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Opinions of Saturday, 13 August 2005

Columnist: Akosah-Sarpong, Kofi

Etiology of Ghana Underdevelopment -Rejoinder

Kofi Akosah-Sarpong, in Ottawa, Canada, responds to Y. Fredua-Kwateng, in Toronto, Canada, "Etiology of Ghana Underdevelopment,"arguing that the on-going culture-development debate is gradually flowing into the culture-driven African Renaissance process

Y. Fredua-Kwarteng, of University of Toronto, piece (ghanaweb.com, 4 August 2005) in response to my piece on the ghanaweb.com (July 16, 2005) about the growing debate of the Ghanaian/African culture and development, comes as Ghana/Africa's development process simultaneously heats up and opens up not only continentally but also globally, as we saw in Bob Geldolf Live 8 global concerts to eliminate Africa's poverty and the surprisingly growing balanced press reports about Africa's development process in the international media.

While Fredua-Kwateng's piece seeks to explain the etiology (that's the cause or the origin) of Ghana's underdevelopment and attempts to pin Ghana/Africa's development process on holistic grounds, his bashing of Dr. George Ayittey and myself as African development process separatist in terms of the externalist and the internalist divisions reveal a shaky grasp about the on-going thinking of Ghana/Africa development process in current thinking compared with the late Ghanaian President Kwame Nkrumah and his cohorts era. His rhetorical question "Are you an internalist or externalist?" says all. Practically, there is no internalist or externalist in the Ghana/African development process debate, there is the confused African elite not trying to grasp all the factors that have contributed to Africa's so-called "agonies," including the long-running exclusion of deeper implications of the African culture in both local and international development planning or thinking in Africa's development process.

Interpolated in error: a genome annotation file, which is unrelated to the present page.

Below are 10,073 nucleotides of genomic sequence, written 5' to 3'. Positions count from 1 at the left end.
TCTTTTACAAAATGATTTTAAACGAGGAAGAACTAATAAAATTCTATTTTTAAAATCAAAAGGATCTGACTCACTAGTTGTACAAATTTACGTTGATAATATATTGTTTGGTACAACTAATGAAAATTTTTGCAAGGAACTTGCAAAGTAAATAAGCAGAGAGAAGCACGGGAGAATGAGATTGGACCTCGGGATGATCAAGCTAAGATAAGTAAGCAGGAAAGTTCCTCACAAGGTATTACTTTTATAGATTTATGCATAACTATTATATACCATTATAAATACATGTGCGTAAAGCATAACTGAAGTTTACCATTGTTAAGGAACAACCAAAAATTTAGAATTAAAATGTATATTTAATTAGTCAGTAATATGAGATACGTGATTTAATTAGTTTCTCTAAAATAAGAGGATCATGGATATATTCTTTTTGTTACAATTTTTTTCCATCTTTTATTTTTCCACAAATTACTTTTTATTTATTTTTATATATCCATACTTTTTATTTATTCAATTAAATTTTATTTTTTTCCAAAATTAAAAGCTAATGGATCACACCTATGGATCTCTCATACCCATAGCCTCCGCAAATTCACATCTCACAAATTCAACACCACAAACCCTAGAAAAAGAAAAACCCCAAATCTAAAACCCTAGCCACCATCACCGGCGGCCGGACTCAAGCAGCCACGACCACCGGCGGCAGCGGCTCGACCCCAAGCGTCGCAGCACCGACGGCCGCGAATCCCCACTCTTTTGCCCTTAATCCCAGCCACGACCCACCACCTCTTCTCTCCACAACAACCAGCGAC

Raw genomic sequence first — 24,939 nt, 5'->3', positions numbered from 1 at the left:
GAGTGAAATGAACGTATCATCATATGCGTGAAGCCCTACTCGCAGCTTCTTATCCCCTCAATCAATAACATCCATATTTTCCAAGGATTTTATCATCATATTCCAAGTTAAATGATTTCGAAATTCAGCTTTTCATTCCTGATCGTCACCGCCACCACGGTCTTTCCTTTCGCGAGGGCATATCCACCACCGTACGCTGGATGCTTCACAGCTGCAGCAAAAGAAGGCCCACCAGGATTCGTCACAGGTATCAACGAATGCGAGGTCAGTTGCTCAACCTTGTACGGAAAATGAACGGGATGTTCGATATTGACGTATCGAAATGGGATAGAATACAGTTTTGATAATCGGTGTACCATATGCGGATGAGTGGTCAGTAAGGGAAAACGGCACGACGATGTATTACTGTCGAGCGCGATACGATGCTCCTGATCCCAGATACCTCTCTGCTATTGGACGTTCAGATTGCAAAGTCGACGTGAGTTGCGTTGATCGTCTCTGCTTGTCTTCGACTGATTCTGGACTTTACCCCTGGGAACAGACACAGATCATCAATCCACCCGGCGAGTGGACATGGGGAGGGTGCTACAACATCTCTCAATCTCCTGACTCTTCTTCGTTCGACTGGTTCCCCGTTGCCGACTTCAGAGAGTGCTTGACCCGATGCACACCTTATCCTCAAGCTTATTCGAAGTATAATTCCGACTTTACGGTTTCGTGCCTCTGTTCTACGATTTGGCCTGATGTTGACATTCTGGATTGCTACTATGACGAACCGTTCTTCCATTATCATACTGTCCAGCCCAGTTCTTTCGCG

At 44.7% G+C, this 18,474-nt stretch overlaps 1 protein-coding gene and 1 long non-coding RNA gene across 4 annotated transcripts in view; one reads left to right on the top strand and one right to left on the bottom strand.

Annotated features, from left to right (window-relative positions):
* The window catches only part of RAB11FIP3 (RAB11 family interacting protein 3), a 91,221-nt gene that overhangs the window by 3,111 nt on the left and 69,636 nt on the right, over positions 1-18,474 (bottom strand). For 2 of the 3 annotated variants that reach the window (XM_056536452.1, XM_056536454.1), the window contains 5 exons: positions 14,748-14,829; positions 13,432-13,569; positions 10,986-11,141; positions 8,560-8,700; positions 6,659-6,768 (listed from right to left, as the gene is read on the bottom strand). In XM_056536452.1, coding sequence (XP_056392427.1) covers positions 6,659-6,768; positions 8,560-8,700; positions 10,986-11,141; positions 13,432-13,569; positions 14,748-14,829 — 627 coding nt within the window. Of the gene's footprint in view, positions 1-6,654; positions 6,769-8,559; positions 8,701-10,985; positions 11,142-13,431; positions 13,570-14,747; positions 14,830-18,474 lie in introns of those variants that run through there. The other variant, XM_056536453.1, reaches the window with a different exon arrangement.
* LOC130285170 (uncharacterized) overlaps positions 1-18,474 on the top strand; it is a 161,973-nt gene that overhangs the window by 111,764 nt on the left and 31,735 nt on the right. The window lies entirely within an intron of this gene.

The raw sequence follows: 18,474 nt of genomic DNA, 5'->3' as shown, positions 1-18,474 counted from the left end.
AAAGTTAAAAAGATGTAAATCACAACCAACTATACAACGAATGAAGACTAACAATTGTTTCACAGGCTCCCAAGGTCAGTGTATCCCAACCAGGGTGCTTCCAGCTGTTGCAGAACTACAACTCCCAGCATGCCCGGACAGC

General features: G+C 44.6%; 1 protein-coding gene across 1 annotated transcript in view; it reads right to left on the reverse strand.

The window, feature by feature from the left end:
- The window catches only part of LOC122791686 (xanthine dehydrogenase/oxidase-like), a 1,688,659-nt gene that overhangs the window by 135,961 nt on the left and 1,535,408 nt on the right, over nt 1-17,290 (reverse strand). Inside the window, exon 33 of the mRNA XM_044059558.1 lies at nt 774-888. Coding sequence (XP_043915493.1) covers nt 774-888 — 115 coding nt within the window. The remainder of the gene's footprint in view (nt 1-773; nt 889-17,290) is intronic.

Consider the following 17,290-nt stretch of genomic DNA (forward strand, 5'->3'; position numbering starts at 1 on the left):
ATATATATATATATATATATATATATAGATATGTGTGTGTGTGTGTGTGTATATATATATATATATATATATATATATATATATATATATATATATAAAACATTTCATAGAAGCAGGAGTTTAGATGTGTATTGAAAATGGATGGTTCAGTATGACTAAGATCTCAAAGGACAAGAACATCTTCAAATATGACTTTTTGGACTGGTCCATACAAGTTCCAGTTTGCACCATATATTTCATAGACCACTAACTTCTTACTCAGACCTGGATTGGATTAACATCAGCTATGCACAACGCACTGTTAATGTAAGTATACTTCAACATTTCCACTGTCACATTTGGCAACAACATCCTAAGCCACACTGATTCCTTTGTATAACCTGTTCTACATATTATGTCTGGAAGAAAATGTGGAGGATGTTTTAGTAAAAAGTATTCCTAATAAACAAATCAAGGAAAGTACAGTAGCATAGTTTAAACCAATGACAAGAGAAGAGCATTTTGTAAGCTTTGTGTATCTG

The Internalists came about because for uncritically long time African elites, for their own benefits against the peoples upkeep, which demonstrated their weaknesses, had blamed the continent's problems on external factors alone without looking at the internal factors that have also contributed to the continent's problems. "Imperialism, Down with Imperialism," said the largely the Externalists' slogans of the 1960s against today's Internalists rantings such as the Dr. George Ayittey-minted "African Solutions for African Problems," which opened up the African development process debate, both locally and internationally, by incorporating the Interenalists' stance. The Internalists are not saying Ghanaians/Africans should separate the internal factors such as predatory elites that have slowed down Africa's progress from the external forces such as the impact of colonialism; what they are saying is that in discussing Africa's problems we have to take note of the internal factors too so as to have fuller understanding of the continent's problems, especially in making policies. This is what South Africa's President Thabo Mbeki is saying in his "African Renaissance" project, and other thinkers such as Dr. George Ayittey, of American University in Washington D.C., and myself are advocatng.